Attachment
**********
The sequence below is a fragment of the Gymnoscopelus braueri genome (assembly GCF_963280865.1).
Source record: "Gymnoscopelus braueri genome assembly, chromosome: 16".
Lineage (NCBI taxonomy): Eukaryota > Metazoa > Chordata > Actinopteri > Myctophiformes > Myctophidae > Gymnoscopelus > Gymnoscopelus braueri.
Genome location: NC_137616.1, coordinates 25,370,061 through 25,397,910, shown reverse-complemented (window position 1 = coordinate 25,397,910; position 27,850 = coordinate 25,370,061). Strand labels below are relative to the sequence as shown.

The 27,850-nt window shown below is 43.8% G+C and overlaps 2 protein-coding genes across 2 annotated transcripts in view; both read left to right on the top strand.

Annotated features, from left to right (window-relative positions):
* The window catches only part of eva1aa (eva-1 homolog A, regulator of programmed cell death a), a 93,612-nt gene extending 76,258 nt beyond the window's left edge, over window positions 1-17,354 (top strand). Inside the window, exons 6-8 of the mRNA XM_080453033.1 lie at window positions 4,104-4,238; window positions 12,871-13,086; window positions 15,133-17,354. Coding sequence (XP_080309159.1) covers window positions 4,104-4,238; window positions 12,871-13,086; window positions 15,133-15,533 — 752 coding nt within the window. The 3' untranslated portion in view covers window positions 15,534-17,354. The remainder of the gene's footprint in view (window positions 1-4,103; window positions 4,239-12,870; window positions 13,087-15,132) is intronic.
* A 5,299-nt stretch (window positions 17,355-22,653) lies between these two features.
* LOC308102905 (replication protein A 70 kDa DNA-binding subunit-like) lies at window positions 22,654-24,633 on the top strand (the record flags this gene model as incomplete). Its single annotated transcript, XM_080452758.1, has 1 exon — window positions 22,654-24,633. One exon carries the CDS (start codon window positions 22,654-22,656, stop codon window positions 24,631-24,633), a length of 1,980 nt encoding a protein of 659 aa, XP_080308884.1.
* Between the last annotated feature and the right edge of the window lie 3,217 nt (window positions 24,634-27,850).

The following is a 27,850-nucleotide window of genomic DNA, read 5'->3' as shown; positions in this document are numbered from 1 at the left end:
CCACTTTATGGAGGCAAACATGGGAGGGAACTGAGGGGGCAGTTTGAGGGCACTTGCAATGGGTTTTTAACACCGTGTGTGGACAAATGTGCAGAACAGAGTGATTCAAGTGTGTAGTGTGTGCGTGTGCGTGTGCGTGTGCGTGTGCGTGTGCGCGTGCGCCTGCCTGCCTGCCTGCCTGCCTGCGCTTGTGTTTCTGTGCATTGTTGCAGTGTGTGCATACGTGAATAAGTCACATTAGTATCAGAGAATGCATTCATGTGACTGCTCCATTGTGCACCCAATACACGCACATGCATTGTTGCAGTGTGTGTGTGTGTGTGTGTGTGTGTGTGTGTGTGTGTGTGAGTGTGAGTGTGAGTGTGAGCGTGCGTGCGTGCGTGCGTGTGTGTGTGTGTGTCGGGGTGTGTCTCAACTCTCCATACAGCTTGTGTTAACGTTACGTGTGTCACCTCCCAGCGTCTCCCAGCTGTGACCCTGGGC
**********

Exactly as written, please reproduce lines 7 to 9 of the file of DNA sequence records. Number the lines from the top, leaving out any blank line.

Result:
* The window catches only part of eva1aa (eva-1 homolog A, regulator of programmed cell death a), a 93,612-nt gene extending 76,258 nt beyond the window's left edge, over window positions 1-17,354 (top strand). Inside the window, exons 6-8 of the mRNA XM_080453033.1 lie at window positions 4,104-4,238; window positions 12,871-13,086; window positions 15,133-17,354. Coding sequence (XP_080309159.1) covers window positions 4,104-4,238; window positions 12,871-13,086; window positions 15,133-15,533 — 752 coding nt within the window. The 3' untranslated portion in view covers window positions 15,534-17,354. The remainder of the gene's footprint in view (window positions 1-4,103; window positions 4,239-12,870; window positions 13,087-15,132) is intronic.
* A 5,299-nt stretch (window positions 17,355-22,653) lies between these two features.
* LOC308102905 (replication protein A 70 kDa DNA-binding subunit-like) lies at window positions 22,654-24,633 on the top strand (the record flags this gene model as incomplete). Its single annotated transcript, XM_080452758.1, has 1 exon — window positions 22,654-24,633. One exon carries the CDS (start codon window positions 22,654-22,656, stop codon window positions 24,631-24,633), a length of 1,980 nt encoding a protein of 659 aa, XP_080308884.1.